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To those of you who’ve made it past the headline without dissolving into a puddle of gammon or a rant about how I’m a “woke, left-leaning softie”, thank you and welcome.

Now, let’s have a chat, shall we?

For all their manifest similarities, the Ryder Cup and Solheim Cup differ in one particularly noticeable respect.

The involvement of the players’ significant others.

At the Solheim, the stage at the opening ceremony is reserved for the players, the captain and the vice-captains. It’s an understated affair and all the better for it.

Whereas at the Ryder Cup, every office-bearing, blazer-wearing exec gets a seat on the stage – in itself, an ego-massaging farce – as do the wives and girlfriends of both teams.

For reasons unknown, they’re trotted out and paraded like trophies. It calls to mind a bygone age when The Man won the bread and The Little Lady kept house. It’s the kind of scene, one imagines, that prompted Tammy Wynette to write ‘Stand By Your Man’, except this is more ‘sit behind him and wave a little flag’.

As a tradition, it’s nothing new but it has aged terribly.

The partners of Team Europe with the Ryder Cup trophy at The Belfry in 1993 (Pic: Getty Images)


They are treated like cheerleaders. It’s debased, demeaning and a dreadful look for a sport that continues to be dragged down by misplaced accusations of misogyny and chauvinism.

It will look even worse this week coming just days off the back of a spectacular Solheim Cup which was, once again, a scintillating showcase for women’s professional golf. We’re about to go from Carlota Ciganda’s clutch shot-making, Leona Maguire’s assassin-like front-running, and Danielle Kang’s impassioned fist-pumping to something much less empowering and far more abject.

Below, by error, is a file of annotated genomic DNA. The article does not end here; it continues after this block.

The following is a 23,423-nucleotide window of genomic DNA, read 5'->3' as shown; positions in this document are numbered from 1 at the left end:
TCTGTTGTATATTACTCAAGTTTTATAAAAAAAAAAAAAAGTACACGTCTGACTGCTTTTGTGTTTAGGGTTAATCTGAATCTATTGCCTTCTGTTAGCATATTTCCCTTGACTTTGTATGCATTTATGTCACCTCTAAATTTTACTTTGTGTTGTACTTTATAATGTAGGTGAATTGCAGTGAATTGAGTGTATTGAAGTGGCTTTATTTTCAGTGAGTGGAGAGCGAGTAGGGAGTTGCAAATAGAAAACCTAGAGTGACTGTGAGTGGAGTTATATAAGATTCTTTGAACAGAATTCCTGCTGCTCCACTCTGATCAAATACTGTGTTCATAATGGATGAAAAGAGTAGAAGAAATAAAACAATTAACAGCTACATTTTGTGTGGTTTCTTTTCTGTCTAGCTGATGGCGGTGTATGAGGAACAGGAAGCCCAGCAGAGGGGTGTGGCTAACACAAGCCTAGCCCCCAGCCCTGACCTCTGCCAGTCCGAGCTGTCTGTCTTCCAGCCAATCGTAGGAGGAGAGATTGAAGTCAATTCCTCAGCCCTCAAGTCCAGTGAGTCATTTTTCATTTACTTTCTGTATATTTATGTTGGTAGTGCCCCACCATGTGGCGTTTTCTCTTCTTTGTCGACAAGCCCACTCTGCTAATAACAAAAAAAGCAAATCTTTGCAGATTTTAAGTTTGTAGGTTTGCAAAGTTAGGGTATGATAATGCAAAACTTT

From star attractions to supporting cast in the blink of an eye. Well done, golf.

What makes it even more disappointing is that the opening ceremony of the Ryder Cup is painstakingly choreographed. At some point somebody must have asked why the wives and girlfriends of the players continue to be involved. If they have, they’ve been overruled. And if they haven’t, that’s even worse.

Seriously, ask yourself this: what is the point of it all? In what other major sporting event – never mind the third biggest sporting event on the planet, which the Ryder Cup is reported to be – are partners so visible? Correct me if I’m wrong but I don’t recall seeing Lionel Messi’s wife accompany him onto the pitch ahead of last December’s World Cup Final.

Women’s sport is in such a fantastic place right now. The recent football World Cup in Australia was absorbing. Engaging personalities abound, too, amongst them Sha’Carri Richardson, Brittney Griner, Coco Gauff and Alex Morgan. For the first time in a long time, progress feels palpable rather than aspirational.

Trust golf to misread the room.

And by the way, I’ve contributed to the problem. A couple of months ago, in a sit-down with European captain Luke Donald, I used some of the little time I had with him to ask how his wife, Dianne, was looking forward to Ryder Cup week. Like it even matters? I was instantly mortified and, recalling it right now, my toes are curling all over again.

It would be remiss of me to ignore the fact that none of the players’ partners – or rather, none that I can recall – have ever complained about their part in the week. Maybe they’re all quite happy with it. I also know they do excellent work and make meaningful contributions away from the event through The PGA Tour Wives’ Association. But my truck is not with them, nor am I trying to discern offence on their behalf. My issue is with the people behind the scenes who think it’s somehow appropriate in 2023 to parade players’ partners like we’re on some 1980s game show.

On arguably its biggest week of the year, men’s golf could, and should, do so much better.

author headshot

Michael McEwan is the Deputy Editor of bunkered and has been part of the team since 2004. In that time, he has interviewed almost every major figure within the sport, from Jack Nicklaus, to Rory McIlroy, to Donald Trump. The host of the multi award-winning bunkered Podcast and a member of Balfron Golfing Society, Michael is the author of three books and is the 2023 PPA Scotland 'Writer of the Year' and 'Columnist of the Year'. Dislikes white belts, yellow balls and iron headcovers. Likes being drawn out of the media ballot to play Augusta National.

Deputy Editor

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